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Video: Patient Recovered From COVID-19 Tests Positive Again In US
Patient recovered from COVID-19 tests positive again in US
Doctors are very concerned that officially recovered patients with a negative PCR test, after a long time, again show a positive result against the background of serious health problems. This may mean that the acquired immunity decreases over time, or there is a possibility of a relapse of the disease.
Photo: Tmaximumge / Pxhere.com
Shelby Hedgecock received the first positive PCR test for coronavirus at the end of April, CNN reports. On May 9, the test was negative and the woman was declared recovered, but three months later she still feels unwell. She suffers from headaches, chronic fatigue and weakness, in addition, she has problems with the speech apparatus.
Two weeks later, the woman had a PCR test. The oropharyngeal swab test was negative, while the nasal swab confirmed coronavirus infection again. Doctors are trying to figure out if the first negative test was false, or if a second test revealed reinfection.
“We do not yet have documented cases of re-infection. But this does not mean that they cannot be. If people who have had the coronavirus lose their immunity to infection, in six months we will see a significant number of similar cases,”medical journalist Sanjay Gupta told CNN.
The expert also said that some types of PCR tests have a fairly high percentage of false negative results - from 15% to 20%. This means that people who received an erroneous analysis considered themselves to be cured, and could continue to get sick and spread the infection.
Earlier, scientists from King's College London studied the immune response in 90 ill patients and doctors and found that after three months only 17% of the examined had the same level of antibodies.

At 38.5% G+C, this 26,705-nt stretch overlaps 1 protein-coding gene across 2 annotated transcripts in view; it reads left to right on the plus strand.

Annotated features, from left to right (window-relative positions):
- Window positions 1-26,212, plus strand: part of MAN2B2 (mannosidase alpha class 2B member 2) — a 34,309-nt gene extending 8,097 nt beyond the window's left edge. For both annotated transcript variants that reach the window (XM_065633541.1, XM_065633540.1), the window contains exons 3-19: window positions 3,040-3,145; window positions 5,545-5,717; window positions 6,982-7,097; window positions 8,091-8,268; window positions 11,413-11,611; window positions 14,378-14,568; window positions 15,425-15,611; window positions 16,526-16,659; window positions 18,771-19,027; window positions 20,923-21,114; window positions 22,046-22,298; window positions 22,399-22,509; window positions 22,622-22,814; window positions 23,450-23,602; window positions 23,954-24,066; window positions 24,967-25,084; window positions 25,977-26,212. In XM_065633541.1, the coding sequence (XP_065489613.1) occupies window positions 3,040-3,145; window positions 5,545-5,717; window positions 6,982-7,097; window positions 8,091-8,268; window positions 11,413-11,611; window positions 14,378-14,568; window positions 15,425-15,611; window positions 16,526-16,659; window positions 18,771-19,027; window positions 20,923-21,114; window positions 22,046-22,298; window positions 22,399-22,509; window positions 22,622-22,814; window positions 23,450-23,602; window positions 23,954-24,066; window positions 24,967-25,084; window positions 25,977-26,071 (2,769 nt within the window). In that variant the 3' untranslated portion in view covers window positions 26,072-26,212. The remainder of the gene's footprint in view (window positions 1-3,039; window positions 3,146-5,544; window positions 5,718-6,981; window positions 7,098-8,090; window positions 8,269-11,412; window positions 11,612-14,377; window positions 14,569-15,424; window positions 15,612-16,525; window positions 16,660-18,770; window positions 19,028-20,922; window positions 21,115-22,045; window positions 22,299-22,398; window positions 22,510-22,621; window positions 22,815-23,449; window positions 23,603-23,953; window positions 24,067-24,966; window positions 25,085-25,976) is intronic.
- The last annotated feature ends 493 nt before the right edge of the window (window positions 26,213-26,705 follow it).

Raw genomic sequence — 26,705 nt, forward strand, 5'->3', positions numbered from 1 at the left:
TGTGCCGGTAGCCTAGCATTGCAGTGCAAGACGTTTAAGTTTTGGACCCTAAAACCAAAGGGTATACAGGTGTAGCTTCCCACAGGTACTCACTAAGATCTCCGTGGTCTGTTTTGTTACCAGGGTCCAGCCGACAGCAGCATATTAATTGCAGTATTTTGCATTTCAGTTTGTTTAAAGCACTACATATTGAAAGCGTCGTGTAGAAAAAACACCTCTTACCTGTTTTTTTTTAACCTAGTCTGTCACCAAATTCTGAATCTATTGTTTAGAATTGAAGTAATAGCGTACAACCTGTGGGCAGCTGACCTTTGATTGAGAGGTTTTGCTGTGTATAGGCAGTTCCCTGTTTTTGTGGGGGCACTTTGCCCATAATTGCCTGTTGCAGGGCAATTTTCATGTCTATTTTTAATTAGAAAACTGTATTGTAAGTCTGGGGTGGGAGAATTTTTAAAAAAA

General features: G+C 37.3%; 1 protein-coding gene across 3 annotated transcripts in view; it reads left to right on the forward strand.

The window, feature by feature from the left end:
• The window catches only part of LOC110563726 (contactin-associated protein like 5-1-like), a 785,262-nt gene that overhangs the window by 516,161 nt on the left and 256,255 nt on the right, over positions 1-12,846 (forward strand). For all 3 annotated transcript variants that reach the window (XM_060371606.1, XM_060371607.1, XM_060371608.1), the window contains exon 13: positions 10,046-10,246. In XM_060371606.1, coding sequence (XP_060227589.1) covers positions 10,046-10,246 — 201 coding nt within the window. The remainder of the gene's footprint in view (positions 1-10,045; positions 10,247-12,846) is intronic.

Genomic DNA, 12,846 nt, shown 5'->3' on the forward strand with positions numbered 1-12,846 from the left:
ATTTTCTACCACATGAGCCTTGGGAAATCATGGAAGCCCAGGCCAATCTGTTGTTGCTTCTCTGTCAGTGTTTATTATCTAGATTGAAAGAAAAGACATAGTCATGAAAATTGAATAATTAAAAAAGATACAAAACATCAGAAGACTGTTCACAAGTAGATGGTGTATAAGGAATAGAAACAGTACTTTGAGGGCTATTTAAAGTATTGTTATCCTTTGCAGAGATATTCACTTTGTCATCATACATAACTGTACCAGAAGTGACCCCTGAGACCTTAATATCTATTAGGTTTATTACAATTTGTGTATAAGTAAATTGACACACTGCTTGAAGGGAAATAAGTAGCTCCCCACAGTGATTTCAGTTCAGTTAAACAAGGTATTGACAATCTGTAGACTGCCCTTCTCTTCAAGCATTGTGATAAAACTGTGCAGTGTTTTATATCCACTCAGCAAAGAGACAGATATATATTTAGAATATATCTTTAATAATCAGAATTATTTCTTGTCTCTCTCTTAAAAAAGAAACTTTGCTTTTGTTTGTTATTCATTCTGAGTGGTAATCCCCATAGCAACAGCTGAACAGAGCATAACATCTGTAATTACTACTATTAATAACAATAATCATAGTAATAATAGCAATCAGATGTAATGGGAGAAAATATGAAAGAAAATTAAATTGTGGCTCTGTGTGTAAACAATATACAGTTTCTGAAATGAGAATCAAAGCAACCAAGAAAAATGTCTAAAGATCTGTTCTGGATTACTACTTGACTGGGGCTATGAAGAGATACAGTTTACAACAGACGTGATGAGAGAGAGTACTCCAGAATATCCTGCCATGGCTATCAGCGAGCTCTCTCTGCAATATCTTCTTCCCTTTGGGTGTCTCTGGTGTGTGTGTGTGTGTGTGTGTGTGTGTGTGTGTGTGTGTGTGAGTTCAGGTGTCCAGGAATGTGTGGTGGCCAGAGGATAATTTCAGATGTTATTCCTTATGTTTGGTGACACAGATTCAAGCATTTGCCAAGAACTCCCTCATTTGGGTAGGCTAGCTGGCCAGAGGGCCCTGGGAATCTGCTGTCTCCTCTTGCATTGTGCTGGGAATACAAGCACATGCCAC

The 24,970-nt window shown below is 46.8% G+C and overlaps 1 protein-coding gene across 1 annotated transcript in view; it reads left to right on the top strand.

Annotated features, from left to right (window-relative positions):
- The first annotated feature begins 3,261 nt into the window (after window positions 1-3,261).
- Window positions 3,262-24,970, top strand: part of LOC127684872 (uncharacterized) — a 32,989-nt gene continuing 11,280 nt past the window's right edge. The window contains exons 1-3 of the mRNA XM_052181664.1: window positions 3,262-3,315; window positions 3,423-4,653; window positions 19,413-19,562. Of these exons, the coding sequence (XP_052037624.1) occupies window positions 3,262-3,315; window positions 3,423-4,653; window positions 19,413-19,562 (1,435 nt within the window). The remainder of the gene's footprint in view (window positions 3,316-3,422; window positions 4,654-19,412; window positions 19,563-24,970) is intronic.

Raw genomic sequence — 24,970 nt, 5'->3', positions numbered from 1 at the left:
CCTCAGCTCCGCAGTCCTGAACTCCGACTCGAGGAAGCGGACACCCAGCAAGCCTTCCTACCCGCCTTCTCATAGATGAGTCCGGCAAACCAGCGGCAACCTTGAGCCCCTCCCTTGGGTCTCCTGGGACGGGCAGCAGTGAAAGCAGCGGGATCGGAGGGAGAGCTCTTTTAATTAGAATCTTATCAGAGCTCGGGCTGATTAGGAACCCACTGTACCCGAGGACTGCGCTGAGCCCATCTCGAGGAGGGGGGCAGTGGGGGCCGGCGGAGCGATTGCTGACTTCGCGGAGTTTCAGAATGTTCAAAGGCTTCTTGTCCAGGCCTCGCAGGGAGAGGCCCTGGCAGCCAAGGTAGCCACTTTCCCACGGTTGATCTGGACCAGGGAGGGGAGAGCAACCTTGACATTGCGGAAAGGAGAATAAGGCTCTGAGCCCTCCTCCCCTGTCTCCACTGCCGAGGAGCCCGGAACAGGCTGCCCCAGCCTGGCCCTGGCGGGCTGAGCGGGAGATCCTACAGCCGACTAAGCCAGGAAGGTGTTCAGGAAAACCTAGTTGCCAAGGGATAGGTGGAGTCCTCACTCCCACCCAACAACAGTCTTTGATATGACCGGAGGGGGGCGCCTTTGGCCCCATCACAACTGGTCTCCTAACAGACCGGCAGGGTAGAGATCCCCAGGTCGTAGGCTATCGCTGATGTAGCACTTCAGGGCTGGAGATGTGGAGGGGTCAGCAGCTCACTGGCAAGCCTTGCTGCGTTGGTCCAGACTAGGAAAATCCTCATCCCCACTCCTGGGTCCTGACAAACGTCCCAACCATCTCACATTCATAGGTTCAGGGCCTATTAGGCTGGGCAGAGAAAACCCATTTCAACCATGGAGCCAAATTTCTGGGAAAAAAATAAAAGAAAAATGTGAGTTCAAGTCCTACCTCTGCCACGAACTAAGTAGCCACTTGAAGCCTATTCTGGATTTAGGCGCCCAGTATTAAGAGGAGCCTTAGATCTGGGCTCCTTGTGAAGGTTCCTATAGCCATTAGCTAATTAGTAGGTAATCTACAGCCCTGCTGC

The first test for antibodies showed a very high level of antibodies in 60% of patients, but after three months it remained in only 17% of those examined.
“In some cases, the level of antibodies dropped 23 times, in others, it was completely depleted,” the researchers write.
In June, scientists from Egypt and Saudi Arabia announced a high probability of recurrence of the disease in a significant proportion of patients. In the very first study cited by the scientists, it was indicated that 9.1% of discharged patients with COVID-19 experienced reactivation of SARS-CoV-2. In the second such study, the number of such cases increased to 14.5%, and in the third - up to 21.4%.
“It cannot be ruled out that some relapses may in fact be attributed to persistent infections where the PCR result was falsely negative at discharge, but this does not exclude that patients who have recovered from COVID-19 may be at risk of recurrence. infection or reactivation of the virus with a relapse of COVID-19, "Professor Alexander Kukharchuk wrote on his Facebook page.
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